## Integers

Generally we don't want to use doubles because we don't want to use the floating point ops, rounding errors etc. They are just not necessary.

For this it is a good idea to remember how to perform the ceiling division: `ceil(x / y)`

in doubles can be written as `(x + y - 1) / y`

(while avoiding negative numbers, but beware of overflow).

## Readable

If you go for readability you can of course also program it like this (example in Java, for C you could use macro's, of course):

```
public static int ceilDiv(int x, int y) {
return (x + y - 1) / y;
}
public static int paddedBase64(int n) {
int blocks = ceilDiv(n, 3);
return blocks * 4;
}
public static int unpaddedBase64(int n) {
int bits = 8 * n;
return ceilDiv(bits, 6);
}
// test only
public static void main(String[] args) {
for (int n = 0; n < 21; n++) {
System.out.println("Base 64 padded: " + paddedBase64(n));
System.out.println("Base 64 unpadded: " + unpaddedBase64(n));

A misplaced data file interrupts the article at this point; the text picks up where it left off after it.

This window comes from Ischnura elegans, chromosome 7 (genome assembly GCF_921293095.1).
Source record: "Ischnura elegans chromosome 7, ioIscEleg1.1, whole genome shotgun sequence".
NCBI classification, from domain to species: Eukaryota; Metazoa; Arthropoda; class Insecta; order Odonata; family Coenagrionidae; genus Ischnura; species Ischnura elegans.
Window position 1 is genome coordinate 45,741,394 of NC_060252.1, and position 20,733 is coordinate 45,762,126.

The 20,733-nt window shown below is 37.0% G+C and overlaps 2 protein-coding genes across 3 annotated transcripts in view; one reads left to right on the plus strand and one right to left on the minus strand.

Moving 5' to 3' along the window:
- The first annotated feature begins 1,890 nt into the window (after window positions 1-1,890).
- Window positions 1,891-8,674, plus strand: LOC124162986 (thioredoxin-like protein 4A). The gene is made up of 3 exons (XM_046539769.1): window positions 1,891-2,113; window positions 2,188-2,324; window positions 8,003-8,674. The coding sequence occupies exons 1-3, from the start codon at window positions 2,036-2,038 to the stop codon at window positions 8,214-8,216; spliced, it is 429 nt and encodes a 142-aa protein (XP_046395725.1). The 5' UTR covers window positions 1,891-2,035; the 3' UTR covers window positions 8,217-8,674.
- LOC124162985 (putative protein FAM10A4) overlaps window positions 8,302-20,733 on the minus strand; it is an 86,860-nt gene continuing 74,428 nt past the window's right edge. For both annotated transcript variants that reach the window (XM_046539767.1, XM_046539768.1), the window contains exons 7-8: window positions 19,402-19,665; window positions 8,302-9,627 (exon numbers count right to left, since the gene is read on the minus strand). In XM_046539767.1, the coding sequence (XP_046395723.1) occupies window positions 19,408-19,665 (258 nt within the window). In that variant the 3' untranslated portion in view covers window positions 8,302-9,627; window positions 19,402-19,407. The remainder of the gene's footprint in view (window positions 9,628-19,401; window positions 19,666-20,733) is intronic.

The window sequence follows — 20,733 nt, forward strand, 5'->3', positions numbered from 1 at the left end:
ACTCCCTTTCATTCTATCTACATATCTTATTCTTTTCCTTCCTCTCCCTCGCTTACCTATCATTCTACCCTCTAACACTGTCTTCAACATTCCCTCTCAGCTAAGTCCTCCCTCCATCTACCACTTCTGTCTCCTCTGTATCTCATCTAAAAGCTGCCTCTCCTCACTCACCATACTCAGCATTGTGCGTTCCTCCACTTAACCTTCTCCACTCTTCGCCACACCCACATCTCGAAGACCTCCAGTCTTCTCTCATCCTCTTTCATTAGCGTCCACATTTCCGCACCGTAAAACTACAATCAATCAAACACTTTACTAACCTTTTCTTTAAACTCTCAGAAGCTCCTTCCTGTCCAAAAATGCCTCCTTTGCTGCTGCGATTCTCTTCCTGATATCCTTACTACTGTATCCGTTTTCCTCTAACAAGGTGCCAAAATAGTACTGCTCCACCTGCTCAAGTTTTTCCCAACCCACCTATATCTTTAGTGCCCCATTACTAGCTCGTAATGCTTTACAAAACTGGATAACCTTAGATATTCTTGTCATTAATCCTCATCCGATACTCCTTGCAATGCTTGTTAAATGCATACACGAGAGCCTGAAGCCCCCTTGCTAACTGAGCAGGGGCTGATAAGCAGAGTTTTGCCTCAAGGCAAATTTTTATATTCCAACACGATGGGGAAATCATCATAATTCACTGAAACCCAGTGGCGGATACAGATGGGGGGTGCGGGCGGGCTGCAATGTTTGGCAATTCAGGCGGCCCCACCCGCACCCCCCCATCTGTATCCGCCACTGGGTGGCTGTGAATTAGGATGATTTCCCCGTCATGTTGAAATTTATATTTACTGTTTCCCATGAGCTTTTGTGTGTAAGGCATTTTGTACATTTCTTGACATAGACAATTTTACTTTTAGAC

}
}
```

## Inlined

**Padded**

We know that we need 4 characters blocks at the time for each 3 bytes (or less). So then the formula becomes (for x = n and y = 3):

```
blocks = (bytes + 3 - 1) / 3
chars = blocks * 4
```

or combined:

```
chars = ((bytes + 3 - 1) / 3) * 4
```

your compiler will optimize out the `3 - 1`

, so just leave it like this to maintain readability.

**Unpadded**

Less common is the unpadded variant, for this we remember that each we need a character for each 6 bits, rounded up:

```
bits = bytes * 8
chars = (bits + 6 - 1) / 6
```

or combined:

```
chars = (bytes * 8 + 6 - 1) / 6
```

we can however still divide by two (if we want to):

```
chars = (bytes * 4 + 3 - 1) / 3
```

## Unreadable

In case you don't trust your compiler to do the final optimizations for you (or if you want to confuse your colleagues):

**Padded**

```
((n + 2) / 3) << 2
```

**Unpadded**

```
((n << 2) | 2) / 3
```

So there we are, two logical ways of calculation, and we don't need any branches, bit-ops or modulo ops - unless we really want to.

Notes:

- Obviously you may need to add 1 to the calculations to include a null termination byte.
- For Mime you may need to take care of possible line termination characters and such (look for other answers for that).